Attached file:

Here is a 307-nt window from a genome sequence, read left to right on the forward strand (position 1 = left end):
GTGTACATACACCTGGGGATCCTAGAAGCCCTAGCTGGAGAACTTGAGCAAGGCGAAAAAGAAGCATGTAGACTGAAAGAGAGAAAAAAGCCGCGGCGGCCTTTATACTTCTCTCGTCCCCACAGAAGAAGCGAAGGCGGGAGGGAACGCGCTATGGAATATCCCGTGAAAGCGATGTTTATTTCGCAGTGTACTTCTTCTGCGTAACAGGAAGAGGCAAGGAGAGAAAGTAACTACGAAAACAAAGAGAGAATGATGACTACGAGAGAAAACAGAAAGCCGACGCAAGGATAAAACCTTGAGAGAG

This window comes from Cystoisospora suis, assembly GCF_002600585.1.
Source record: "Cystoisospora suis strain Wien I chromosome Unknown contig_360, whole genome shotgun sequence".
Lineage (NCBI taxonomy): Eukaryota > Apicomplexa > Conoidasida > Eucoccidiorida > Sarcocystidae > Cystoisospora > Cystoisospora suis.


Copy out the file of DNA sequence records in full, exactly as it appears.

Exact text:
Here is a 307-nt window from a genome sequence, read left to right on the forward strand (position 1 = left end):
GTGTACATACACCTGGGGATCCTAGAAGCCCTAGCTGGAGAACTTGAGCAAGGCGAAAAAGAAGCATGTAGACTGAAAGAGAGAAAAAAGCCGCGGCGGCCTTTATACTTCTCTCGTCCCCACAGAAGAAGCGAAGGCGGGAGGGAACGCGCTATGGAATATCCCGTGAAAGCGATGTTTATTTCGCAGTGTACTTCTTCTGCGTAACAGGAAGAGGCAAGGAGAGAAAGTAACTACGAAAACAAAGAGAGAATGATGACTACGAGAGAAAACAGAAAGCCGACGCAAGGATAAAACCTTGAGAGAG

This window comes from Cystoisospora suis, assembly GCF_002600585.1.
Source record: "Cystoisospora suis strain Wien I chromosome Unknown contig_360, whole genome shotgun sequence".
Lineage (NCBI taxonomy): Eukaryota > Apicomplexa > Conoidasida > Eucoccidiorida > Sarcocystidae > Cystoisospora > Cystoisospora suis.